Ten guidelines for magazine mobile apps

Recent research commissioned by the Specialist Media Show shows that  19% of publishers already have mobile apps, and a further 15% plan to launch in the next year, so they are clearly on the agenda.  An in-depth report on mobile publishing by Dominic  Jacquesson for The Media Briefing is therefore very welcome. This is my summary of the top ten guidelines for publishers contemplating mobile apps:

1. Mobile will be revolutionary for consumer publishers

B2B publishers had their world turned upside down by the web.  Mobile will do the same for consumer publishing, as tablets are more of an entertainment device.  B2B publishers must focus on smartphones

2. Plan for the transition over next 5 years

In 18 months smartphones will predominate.  Tablets will take 4-5 years to be a mainstream device.  Apple will dominate for the next two years, but Android will grow rapidly, eclipsing Blackberry and Symbian.  So publishers need a long term plan across multiple devices and platforms.

3. Accept pricing of apps is capped

Few apps are priced over £3/$3, and many are much lower.  Publishers need to accept they can’t replicate print cover prices for magazine apps.   But paid for downloads are growing faster than free.

4. Make the most of real-time and social benefits of the web

Replica apps are all very well, but the real win is updating app content real-time from your website CMS, and providing opportunities to share content.  Factory Media have made this transition with their second generation apps.  See Media Pioneers article.

5. Optimise for the touchscreen

Touchscreens and particularly tablets provide a more immersive environment than the web, and images render beautifully, so adapt your content to make the most of this.  Image galleries are a great asset.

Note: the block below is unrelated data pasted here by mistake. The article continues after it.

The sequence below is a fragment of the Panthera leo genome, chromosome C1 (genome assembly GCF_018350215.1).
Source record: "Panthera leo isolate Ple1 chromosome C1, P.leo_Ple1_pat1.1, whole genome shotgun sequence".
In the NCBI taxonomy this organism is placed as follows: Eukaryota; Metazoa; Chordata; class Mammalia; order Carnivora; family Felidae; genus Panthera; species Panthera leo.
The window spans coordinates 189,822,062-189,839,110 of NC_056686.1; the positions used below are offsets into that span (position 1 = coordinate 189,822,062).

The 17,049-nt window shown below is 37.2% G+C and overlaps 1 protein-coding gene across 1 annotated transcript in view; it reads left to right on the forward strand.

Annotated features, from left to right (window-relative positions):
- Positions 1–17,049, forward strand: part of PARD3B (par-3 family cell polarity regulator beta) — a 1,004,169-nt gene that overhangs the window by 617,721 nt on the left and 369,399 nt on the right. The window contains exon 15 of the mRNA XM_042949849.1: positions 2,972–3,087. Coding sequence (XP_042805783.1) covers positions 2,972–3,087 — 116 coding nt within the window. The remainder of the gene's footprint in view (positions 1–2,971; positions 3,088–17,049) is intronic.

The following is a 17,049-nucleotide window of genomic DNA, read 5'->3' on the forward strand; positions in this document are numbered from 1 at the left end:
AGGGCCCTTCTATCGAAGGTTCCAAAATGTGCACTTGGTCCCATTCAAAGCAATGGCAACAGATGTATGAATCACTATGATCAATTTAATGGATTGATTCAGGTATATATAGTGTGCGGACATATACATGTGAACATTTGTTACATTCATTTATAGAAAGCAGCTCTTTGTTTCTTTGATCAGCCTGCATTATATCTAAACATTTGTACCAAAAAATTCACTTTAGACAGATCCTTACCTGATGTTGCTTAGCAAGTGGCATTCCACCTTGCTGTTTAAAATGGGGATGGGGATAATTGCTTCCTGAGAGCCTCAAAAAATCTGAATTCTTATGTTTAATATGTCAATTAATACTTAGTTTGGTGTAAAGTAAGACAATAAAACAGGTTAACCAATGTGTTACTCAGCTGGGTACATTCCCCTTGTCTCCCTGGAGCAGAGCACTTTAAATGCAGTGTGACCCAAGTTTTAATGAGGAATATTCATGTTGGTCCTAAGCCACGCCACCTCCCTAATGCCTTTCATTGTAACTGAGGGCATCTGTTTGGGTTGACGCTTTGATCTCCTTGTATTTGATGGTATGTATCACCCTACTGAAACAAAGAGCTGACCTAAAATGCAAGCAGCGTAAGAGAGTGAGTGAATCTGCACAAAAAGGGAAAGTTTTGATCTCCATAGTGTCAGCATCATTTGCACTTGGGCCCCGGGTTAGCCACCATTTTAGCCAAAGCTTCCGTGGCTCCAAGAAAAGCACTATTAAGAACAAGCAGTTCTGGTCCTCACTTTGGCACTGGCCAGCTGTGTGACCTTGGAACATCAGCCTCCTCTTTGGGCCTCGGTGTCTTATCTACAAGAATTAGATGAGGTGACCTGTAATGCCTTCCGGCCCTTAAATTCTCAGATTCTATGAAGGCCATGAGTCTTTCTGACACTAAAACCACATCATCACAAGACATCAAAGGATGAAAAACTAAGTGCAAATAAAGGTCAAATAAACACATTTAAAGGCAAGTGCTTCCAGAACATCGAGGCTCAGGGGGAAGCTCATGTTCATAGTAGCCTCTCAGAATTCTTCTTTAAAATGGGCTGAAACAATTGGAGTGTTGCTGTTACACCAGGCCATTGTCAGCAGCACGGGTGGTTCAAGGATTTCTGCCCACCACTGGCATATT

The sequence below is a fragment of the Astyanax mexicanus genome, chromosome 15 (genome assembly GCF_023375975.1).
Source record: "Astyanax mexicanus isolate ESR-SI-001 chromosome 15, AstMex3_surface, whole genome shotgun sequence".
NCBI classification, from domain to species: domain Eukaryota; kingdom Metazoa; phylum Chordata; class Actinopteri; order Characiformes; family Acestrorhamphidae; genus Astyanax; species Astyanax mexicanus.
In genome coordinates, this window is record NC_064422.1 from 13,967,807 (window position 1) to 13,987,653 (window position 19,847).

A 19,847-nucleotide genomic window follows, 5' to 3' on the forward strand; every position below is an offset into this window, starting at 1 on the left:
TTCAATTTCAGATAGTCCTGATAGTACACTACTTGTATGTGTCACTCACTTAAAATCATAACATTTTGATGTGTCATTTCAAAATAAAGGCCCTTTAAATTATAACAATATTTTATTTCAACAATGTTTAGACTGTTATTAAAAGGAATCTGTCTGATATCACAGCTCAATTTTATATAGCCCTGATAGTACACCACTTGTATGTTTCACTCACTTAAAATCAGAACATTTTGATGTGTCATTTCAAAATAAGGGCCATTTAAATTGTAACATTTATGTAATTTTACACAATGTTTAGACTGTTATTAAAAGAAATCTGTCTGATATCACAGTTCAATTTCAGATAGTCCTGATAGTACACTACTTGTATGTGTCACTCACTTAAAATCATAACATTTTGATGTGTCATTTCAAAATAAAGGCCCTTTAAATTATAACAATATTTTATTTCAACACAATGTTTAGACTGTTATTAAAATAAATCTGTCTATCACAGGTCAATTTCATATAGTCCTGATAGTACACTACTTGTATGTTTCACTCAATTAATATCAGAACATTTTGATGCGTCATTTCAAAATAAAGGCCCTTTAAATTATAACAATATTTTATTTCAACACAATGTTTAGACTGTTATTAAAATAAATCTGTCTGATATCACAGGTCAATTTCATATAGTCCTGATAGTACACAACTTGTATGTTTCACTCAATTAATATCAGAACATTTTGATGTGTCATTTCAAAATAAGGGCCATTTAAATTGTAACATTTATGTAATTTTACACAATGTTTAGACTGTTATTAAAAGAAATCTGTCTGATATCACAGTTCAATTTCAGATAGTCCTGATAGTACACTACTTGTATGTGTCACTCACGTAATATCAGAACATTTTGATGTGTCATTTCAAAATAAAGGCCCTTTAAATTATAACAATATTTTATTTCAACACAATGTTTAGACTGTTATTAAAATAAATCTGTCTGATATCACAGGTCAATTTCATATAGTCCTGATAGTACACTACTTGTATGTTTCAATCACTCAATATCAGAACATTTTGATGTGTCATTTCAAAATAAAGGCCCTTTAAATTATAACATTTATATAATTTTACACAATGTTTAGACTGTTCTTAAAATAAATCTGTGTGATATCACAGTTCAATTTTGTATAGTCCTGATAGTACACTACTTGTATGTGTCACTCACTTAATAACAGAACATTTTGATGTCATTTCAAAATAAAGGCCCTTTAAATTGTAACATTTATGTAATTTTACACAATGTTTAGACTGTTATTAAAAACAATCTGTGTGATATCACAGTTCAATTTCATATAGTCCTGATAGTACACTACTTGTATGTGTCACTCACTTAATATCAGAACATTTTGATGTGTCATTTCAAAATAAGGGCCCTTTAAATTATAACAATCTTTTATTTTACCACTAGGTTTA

6. Use free trial to build a database

Having a free version of your app maximises downloads and builds a prospect database for the future.  The FT has used this approach to good effect.  Offering the app FOC to print subscribers creates advocates and meets consumer expectations.  See recent article on consumer attitudes to mobile.

7. Capture data on your users

Use in-app subs, competitions and surveys to build data on your users.  Many low-cost app providers offer this service.  See vendor comparison table in a recent digital magazine from the Specialist Media Show.

8. Price advertising carefully

Think hard about bundling ads with print.  If audiences migrate from print to mobile, need to protect mobile yields.  Consider making print ads a separately priced add-on.

9. Go beyond app stores in your marketing

Fully exploit your own database to market your app, and seek out PR opportunities and social media promotion.  Be prepared to cannibalise your print sales yourself before your competitors do.

10. Sponsorship, freemium and integrated subs best business models

Sponsorship is a great way to launch if possible.  Freemium  models build a prospect database.  Offering a combined print and digital subscription is appealing to readers, and worth the hassle of managing VAT.

Dominic Jacquesson, author of this report, is running a round table discussion on apps as part of the Specialist Media Show conference on 25 May 2011.

See the full conference programme here.

Book to attend the conference.

The full report is available to buy from the Media Briefing.

Delegates to their full day conference on mobile publishing on 14 June can get a half-price copy.